Studies suggest that people who are HIV-positive are less likely to receive cancer treatment than those who are HIV-negative. Anne Rositch, Ph.D., discusses why this "HIV effect" might exist.
Bone mineral density (BMD) declined significantly more in antiretroviral-treated U.S. study participants with HIV than in age-similar HIV-negative adults over seven years of follow-up.
Renal adverse events and fractures proved rare among people taking tenofovir disoproxil fumarate (TDF) as part of a single-tablet regimen in a large U.S. database of insured patients.
Bone mineral density (BMD) improved in the 96 weeks after patients switched from a combination containing tenofovir disoproxil fumarate (TDF) to tenofovir alafenamide (TAF) as part of the single-tablet regimen elvitegravir/cobicistat/emtricitabine/TA...
The burden that HIV places on women, particularly adolescent girls and young women from low- and middle-income countries, is compounded by the global burden of human papillomavirus (HPV) infection and cervical cancer.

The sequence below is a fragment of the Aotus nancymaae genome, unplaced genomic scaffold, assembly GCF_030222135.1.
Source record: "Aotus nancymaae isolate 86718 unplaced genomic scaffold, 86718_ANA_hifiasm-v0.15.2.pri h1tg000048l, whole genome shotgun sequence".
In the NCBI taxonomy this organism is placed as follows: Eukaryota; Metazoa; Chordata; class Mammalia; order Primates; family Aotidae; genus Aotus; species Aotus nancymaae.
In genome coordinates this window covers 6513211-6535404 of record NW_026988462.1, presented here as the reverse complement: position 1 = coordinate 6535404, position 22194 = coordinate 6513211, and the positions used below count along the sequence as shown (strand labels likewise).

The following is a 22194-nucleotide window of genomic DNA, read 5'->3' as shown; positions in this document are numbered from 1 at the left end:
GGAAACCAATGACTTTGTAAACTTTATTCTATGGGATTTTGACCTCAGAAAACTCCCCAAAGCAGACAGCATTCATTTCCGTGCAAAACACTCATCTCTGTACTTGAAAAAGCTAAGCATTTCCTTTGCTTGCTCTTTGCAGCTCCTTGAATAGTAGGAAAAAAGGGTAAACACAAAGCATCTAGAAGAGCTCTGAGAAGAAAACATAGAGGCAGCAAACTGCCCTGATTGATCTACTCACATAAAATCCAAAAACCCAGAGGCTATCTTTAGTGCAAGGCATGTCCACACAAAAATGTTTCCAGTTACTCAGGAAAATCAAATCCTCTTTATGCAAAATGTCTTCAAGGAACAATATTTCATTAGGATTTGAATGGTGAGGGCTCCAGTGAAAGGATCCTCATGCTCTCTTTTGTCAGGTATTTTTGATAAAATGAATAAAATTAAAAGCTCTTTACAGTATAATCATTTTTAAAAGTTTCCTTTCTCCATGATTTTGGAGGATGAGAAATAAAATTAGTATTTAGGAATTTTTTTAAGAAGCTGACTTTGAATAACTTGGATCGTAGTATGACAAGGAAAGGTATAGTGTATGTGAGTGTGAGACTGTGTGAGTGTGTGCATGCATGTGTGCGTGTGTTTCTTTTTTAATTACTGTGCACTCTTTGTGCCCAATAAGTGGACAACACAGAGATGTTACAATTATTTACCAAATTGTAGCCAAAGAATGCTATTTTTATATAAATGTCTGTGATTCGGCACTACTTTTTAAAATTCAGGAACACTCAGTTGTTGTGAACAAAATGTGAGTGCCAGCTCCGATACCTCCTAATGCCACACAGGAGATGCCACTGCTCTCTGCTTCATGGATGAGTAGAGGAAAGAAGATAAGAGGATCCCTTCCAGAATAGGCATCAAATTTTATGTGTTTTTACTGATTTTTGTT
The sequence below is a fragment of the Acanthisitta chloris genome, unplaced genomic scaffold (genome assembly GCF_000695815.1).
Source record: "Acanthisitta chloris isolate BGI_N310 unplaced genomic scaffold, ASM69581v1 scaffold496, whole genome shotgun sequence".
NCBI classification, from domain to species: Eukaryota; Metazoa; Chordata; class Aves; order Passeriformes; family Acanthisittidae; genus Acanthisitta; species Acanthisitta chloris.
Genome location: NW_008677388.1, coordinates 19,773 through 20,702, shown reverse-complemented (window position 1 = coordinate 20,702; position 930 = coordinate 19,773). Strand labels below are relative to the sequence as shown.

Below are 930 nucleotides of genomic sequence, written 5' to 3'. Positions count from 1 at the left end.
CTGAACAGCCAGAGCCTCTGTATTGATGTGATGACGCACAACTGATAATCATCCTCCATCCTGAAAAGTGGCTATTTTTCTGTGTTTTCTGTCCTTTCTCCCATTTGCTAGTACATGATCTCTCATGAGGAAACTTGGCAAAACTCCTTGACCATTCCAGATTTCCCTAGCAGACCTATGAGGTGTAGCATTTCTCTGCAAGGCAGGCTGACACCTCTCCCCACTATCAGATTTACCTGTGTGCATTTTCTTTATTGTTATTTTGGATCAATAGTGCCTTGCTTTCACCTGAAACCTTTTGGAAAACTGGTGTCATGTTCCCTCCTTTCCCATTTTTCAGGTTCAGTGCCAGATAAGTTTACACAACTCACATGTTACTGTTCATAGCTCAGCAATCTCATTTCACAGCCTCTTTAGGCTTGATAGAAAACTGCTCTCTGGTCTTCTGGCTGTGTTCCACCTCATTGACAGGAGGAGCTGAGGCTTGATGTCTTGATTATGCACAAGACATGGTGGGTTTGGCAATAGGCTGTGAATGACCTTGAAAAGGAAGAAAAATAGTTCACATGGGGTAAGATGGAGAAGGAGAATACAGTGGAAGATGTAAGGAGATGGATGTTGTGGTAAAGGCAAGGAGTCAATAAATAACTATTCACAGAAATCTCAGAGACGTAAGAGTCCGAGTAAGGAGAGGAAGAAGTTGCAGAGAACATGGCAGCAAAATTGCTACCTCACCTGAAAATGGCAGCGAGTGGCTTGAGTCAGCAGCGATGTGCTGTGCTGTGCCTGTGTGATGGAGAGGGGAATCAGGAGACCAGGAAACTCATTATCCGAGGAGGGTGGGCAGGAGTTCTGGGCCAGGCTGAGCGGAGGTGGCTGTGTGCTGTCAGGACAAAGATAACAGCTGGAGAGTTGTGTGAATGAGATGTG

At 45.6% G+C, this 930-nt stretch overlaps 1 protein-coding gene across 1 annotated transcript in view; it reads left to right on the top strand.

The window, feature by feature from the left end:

A report from the PROMISE study showed no adverse bone mineral effect, linked to maternal tenofovir disoproxil fumarate (TDF), in exposed infants.
Researchers investigated using the combined ledipasvir/sofosbuvir for only six weeks in a small group of HIV-positive people diagnosed with acute hepatitis C.
While neurocognitive problems may appear very early on in acute HIV infection, "there is a profound misconception that HIV will affect the brain in everyone," says Bruce J. Brew, M.D., F.R.A.C.P.
Further research bolsters findings that HIV-positive people are at increased risk for developing osteopenia and osteoporosis and, in rare cases, osteonecrosis.
A small clinical trial found that a single infusion of zoledronic acid prevented ART-induced bone loss for one year.